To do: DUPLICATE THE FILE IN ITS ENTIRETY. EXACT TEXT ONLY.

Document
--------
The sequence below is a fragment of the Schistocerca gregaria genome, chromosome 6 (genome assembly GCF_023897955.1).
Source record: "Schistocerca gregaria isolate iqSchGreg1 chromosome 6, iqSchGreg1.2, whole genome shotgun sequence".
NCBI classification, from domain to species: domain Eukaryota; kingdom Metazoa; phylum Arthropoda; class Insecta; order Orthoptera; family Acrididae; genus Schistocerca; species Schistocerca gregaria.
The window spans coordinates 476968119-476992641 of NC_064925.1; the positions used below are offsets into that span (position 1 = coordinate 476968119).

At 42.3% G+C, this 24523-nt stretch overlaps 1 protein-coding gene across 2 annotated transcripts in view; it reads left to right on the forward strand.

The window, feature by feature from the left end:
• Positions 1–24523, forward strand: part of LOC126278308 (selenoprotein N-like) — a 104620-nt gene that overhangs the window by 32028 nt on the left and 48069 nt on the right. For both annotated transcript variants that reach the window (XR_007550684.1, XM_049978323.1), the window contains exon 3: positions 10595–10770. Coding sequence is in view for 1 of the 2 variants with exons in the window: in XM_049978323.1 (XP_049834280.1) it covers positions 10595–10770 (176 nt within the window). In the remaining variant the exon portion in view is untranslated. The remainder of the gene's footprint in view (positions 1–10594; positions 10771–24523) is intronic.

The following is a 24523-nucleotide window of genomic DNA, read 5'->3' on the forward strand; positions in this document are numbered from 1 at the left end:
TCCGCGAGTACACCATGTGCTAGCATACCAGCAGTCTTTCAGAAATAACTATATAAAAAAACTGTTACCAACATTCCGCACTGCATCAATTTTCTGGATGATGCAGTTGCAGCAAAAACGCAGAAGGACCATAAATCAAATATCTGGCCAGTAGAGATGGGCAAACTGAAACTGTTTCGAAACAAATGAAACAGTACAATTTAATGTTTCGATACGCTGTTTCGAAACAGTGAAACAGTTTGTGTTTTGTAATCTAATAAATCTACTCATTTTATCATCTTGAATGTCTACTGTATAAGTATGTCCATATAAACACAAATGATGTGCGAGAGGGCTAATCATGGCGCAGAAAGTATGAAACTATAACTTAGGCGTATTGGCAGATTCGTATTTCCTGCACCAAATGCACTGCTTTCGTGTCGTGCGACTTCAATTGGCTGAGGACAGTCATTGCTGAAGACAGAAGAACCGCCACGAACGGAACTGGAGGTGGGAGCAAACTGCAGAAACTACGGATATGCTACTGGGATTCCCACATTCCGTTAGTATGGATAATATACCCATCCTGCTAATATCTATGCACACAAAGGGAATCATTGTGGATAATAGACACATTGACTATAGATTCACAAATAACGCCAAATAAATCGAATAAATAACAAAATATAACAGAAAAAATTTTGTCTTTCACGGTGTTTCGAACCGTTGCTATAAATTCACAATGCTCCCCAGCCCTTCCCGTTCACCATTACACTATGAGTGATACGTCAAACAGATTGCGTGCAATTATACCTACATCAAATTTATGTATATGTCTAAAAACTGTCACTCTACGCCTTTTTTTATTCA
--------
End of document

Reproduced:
The sequence below is a fragment of the Schistocerca gregaria genome, chromosome 6 (genome assembly GCF_023897955.1).
Source record: "Schistocerca gregaria isolate iqSchGreg1 chromosome 6, iqSchGreg1.2, whole genome shotgun sequence".
NCBI classification, from domain to species: domain Eukaryota; kingdom Metazoa; phylum Arthropoda; class Insecta; order Orthoptera; family Acrididae; genus Schistocerca; species Schistocerca gregaria.
The window spans coordinates 476968119-476992641 of NC_064925.1; the positions used below are offsets into that span (position 1 = coordinate 476968119).

At 42.3% G+C, this 24523-nt stretch overlaps 1 protein-coding gene across 2 annotated transcripts in view; it reads left to right on the forward strand.

The window, feature by feature from the left end:
• Positions 1–24523, forward strand: part of LOC126278308 (selenoprotein N-like) — a 104620-nt gene that overhangs the window by 32028 nt on the left and 48069 nt on the right. For both annotated transcript variants that reach the window (XR_007550684.1, XM_049978323.1), the window contains exon 3: positions 10595–10770. Coding sequence is in view for 1 of the 2 variants with exons in the window: in XM_049978323.1 (XP_049834280.1) it covers positions 10595–10770 (176 nt within the window). In the remaining variant the exon portion in view is untranslated. The remainder of the gene's footprint in view (positions 1–10594; positions 10771–24523) is intronic.

The following is a 24523-nucleotide window of genomic DNA, read 5'->3' on the forward strand; positions in this document are numbered from 1 at the left end:
TCCGCGAGTACACCATGTGCTAGCATACCAGCAGTCTTTCAGAAATAACTATATAAAAAAACTGTTACCAACATTCCGCACTGCATCAATTTTCTGGATGATGCAGTTGCAGCAAAAACGCAGAAGGACCATAAATCAAATATCTGGCCAGTAGAGATGGGCAAACTGAAACTGTTTCGAAACAAATGAAACAGTACAATTTAATGTTTCGATACGCTGTTTCGAAACAGTGAAACAGTTTGTGTTTTGTAATCTAATAAATCTACTCATTTTATCATCTTGAATGTCTACTGTATAAGTATGTCCATATAAACACAAATGATGTGCGAGAGGGCTAATCATGGCGCAGAAAGTATGAAACTATAACTTAGGCGTATTGGCAGATTCGTATTTCCTGCACCAAATGCACTGCTTTCGTGTCGTGCGACTTCAATTGGCTGAGGACAGTCATTGCTGAAGACAGAAGAACCGCCACGAACGGAACTGGAGGTGGGAGCAAACTGCAGAAACTACGGATATGCTACTGGGATTCCCACATTCCGTTAGTATGGATAATATACCCATCCTGCTAATATCTATGCACACAAAGGGAATCATTGTGGATAATAGACACATTGACTATAGATTCACAAATAACGCCAAATAAATCGAATAAATAACAAAATATAACAGAAAAAATTTTGTCTTTCACGGTGTTTCGAACCGTTGCTATAAATTCACAATGCTCCCCAGCCCTTCCCGTTCACCATTACACTATGAGTGATACGTCAAACAGATTGCGTGCAATTATACCTACATCAAATTTATGTATATGTCTAAAAACTGTCACTCTACGCCTTTTTTTATTCA